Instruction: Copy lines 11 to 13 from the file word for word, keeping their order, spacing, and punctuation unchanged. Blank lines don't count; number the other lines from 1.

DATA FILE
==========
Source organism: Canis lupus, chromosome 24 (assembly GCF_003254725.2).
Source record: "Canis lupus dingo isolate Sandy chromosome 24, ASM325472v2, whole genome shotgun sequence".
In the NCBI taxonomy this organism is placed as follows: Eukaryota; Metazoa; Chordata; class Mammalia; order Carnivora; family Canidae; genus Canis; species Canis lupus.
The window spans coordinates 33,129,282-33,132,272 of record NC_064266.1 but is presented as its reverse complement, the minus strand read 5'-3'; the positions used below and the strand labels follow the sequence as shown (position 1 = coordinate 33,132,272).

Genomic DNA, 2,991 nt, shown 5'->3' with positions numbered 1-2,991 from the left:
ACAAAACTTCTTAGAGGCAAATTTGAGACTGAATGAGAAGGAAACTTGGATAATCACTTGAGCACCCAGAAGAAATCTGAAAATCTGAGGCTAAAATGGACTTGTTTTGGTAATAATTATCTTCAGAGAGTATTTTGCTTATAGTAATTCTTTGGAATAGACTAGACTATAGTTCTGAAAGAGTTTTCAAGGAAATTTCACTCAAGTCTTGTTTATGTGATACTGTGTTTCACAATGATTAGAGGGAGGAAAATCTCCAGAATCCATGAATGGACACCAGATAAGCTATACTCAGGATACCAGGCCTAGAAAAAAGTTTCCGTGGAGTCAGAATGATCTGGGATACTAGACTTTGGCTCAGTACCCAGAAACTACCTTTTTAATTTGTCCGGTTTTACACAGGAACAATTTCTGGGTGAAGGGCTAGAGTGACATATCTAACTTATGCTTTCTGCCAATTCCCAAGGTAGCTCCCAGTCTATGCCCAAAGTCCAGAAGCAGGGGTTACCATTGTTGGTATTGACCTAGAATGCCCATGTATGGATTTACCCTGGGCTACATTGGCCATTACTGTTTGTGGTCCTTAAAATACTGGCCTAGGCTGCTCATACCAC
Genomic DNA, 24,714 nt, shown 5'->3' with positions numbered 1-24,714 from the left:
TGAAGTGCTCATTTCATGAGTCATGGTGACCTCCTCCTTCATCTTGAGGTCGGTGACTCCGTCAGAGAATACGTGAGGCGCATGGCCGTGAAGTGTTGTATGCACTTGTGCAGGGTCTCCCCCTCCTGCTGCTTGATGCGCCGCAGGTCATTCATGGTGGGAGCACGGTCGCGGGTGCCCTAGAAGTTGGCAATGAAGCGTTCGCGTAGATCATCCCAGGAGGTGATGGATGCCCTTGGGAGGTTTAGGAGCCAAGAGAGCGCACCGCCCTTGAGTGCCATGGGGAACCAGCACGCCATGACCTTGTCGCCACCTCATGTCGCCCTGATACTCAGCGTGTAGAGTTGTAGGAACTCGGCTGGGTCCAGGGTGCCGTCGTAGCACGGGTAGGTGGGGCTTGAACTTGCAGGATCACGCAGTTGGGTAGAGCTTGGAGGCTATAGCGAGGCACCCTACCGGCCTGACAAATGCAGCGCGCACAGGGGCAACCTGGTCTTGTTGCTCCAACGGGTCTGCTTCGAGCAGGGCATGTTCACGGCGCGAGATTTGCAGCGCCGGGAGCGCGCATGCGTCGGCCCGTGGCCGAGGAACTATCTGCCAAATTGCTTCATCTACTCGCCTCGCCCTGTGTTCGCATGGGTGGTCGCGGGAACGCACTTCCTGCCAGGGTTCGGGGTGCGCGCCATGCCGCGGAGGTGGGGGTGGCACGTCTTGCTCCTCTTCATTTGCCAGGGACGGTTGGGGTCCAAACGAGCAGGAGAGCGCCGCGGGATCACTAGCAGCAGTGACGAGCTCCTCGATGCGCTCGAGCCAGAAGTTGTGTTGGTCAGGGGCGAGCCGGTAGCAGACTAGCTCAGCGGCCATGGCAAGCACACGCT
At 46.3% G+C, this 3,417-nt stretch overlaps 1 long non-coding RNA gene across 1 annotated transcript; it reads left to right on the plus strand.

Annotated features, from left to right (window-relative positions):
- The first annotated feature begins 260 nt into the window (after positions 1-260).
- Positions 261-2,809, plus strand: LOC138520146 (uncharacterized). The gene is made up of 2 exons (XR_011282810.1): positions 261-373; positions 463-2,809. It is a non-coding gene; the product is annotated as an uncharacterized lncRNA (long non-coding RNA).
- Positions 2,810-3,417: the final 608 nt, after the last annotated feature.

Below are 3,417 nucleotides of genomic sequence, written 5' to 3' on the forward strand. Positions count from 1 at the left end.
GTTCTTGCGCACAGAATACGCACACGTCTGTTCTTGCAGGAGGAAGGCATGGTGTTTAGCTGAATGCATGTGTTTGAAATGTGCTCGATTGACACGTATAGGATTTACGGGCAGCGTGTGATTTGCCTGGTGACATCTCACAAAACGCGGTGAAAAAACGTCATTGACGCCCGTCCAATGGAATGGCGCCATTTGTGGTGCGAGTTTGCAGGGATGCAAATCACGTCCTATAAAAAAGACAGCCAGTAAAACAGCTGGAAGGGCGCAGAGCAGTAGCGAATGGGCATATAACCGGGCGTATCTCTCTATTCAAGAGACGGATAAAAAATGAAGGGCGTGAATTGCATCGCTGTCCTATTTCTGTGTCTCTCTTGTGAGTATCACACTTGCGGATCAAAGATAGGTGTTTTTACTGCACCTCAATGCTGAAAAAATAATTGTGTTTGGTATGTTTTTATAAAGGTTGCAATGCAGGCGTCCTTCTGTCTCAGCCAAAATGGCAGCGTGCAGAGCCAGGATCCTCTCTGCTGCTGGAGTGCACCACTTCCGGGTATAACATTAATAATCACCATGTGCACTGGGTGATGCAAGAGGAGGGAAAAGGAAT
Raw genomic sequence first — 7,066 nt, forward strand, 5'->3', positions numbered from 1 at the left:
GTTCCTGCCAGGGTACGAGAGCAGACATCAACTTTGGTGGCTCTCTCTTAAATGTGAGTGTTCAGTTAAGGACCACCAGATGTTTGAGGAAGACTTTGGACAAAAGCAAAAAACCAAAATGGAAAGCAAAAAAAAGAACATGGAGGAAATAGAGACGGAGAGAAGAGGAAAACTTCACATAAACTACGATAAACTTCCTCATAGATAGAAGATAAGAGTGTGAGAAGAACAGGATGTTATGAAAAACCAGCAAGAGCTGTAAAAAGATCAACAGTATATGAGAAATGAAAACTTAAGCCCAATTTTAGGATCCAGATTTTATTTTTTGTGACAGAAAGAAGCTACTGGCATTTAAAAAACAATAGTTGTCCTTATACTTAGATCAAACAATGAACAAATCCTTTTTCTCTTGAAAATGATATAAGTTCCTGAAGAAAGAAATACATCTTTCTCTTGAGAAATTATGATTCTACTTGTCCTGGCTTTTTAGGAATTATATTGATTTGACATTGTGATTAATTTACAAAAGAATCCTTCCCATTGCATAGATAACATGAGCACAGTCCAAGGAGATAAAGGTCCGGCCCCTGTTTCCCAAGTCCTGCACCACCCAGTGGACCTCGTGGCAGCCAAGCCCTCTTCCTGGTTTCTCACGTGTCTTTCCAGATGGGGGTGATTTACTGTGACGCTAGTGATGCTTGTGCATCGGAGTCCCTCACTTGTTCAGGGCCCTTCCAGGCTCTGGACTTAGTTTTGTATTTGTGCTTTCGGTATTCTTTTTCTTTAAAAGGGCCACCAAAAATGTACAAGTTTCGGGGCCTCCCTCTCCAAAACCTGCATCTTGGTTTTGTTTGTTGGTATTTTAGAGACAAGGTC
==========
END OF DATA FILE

- The first annotated feature begins 260 nt into the window (after positions 1-260).
- Positions 261-2,809, plus strand: LOC138520146 (uncharacterized). The gene is made up of 2 exons (XR_011282810.1): positions 261-373; positions 463-2,809. It is a non-coding gene; the product is annotated as an uncharacterized lncRNA (long non-coding RNA).
- Positions 2,810-3,417: the final 608 nt, after the last annotated feature.